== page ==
"There is nothing specific that we are looking for outside the application format," said Verdya Bradley, Manatee district's associate director of innovative programs and parental options. "There is no additional 'secret something.'"
After receiving the applications, the school board will have 60 days to review and vote on them. Bradley reviews the applications to make sure they are thoroughly completed before they are passed on to the school board for approval. If an application is not thorough or the school is not considered ready, its application can be delayed, school board chairwoman Karen Carpenter said.
If the school board denies the application, Flynn and his charter application team can appeal to the State Board of Education for approval.
"Applications are rigorous with high standards," Carpenter said. "It should be that way. We don't accept every applicant to be approved."
In addition to the mission statement, Rowlett also has to share a specific plan for governance. Rowlett will need to appoint a charter board, which can be made up of parents or other members in the community.
"They have to express interest, and then we will look into who would represent the school best," Flynn said.
Rowlett also has a budget committee made up of six parents, including Robert Sket, the chief financial officer of Braille Works in Tampa.
Embracing the future
The ballot results indicate the support that parents and teachers have for the conversion. An overwhelming majority -- 57 teachers and 480 parents -- voted in favor of the change. Only four teachers voted against the conversion.
"We portrayed our vision accurately to staff and parents," Flynn said. "Our goal is to continue to offer unique programs and teacher and parent empowerment."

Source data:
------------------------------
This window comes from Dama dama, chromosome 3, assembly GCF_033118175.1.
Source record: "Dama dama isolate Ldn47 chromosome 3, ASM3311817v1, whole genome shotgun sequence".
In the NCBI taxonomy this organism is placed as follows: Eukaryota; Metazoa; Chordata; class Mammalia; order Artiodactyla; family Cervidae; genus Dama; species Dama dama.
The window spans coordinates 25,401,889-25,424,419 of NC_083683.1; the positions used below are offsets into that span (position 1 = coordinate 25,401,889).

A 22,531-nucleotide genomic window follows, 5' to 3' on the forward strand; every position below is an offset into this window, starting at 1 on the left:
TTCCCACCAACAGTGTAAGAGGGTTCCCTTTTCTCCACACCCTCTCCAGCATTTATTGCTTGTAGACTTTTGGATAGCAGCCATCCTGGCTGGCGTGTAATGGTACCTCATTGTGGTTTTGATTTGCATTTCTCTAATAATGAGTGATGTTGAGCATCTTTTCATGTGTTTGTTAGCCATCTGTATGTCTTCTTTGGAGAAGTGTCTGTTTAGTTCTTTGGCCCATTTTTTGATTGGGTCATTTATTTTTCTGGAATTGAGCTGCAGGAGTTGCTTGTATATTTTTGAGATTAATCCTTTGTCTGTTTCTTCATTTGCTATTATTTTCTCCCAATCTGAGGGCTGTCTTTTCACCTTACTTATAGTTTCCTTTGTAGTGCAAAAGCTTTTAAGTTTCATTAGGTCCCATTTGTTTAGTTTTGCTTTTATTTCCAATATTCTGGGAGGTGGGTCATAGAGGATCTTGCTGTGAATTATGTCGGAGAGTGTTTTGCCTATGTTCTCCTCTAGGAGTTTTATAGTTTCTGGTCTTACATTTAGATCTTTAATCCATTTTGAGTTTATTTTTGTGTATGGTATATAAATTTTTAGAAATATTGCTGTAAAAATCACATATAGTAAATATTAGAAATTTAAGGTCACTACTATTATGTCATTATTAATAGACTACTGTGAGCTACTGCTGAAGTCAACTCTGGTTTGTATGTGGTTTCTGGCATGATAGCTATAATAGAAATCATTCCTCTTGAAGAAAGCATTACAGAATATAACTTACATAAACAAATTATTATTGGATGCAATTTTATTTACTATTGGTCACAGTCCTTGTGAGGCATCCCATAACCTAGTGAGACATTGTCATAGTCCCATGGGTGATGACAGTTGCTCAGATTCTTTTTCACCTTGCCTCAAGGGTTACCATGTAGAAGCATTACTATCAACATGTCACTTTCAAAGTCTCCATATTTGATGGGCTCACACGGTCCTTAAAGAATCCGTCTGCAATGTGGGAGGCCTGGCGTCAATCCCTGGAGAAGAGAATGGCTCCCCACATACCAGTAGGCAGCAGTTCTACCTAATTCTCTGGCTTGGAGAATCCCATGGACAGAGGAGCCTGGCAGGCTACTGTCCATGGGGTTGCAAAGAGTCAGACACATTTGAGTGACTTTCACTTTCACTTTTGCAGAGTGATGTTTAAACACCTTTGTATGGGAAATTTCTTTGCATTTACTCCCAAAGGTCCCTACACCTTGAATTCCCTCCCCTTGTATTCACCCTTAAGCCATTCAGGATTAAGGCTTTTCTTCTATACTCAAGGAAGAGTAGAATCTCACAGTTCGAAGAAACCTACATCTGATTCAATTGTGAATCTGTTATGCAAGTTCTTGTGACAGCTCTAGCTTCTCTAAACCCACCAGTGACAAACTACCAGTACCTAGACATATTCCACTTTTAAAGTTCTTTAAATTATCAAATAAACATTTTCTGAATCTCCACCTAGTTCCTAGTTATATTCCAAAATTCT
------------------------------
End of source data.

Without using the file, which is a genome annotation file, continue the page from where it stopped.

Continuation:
Students currently attending Rowlett will not have to re-apply if the school becomes a charter, Flynn said.
The school will keep its current application process. Parents who fill out an application must tour the school. Applicants are chosen first based on proximity to the school, and the rest are chosen by a lottery. There will be no special requirements for students to be accepted if Rowlett becomes a charter.
Flynn said he expects enrollment to stay steady for next year and is anticipating about 900 students. If the school becomes a charter, Flynn said they plan to keep enrollment about the same.
That population is necessary for a charter school to be financially efficient, according to Bridges.
"Our conversion charter schools all tend to be running populations of 900 or more," she said.
Flynn said he hopes to keep all of Rowlett's current teachers, along with the school's magnet programs. While this means taking a risk by working for a new employer under a new health insurance plan, it saves teachers the risk of re-entering the job market in a district that is filled with staffing uncertainty.
Rowlett will stay with the Florida retirement system, which Flynn said is something not all charters do.
"I have already analyzed medical plans and looked at opportunities and benefit packages that are stronger for less money," Flynn said. "We will negotiate when we are closer to approval; these are just preliminary figures."
In the majority of Polk County's charter schools, Bridges said, staff stayed with the charter school.
Former Rowlett teacher Christina Jodoin, who still stays active and up-to-date with the school, is optimistic about the change.
"It will preserve the integrity of the school," said Jodoin, who taught fifth grade at Rowlett for five years. "It is a utopia for schools, and this will make sure that lasts a lot longer if the district keeps going the way it's going."
Erica Earl, education reporter, can be reached at 941-745-7081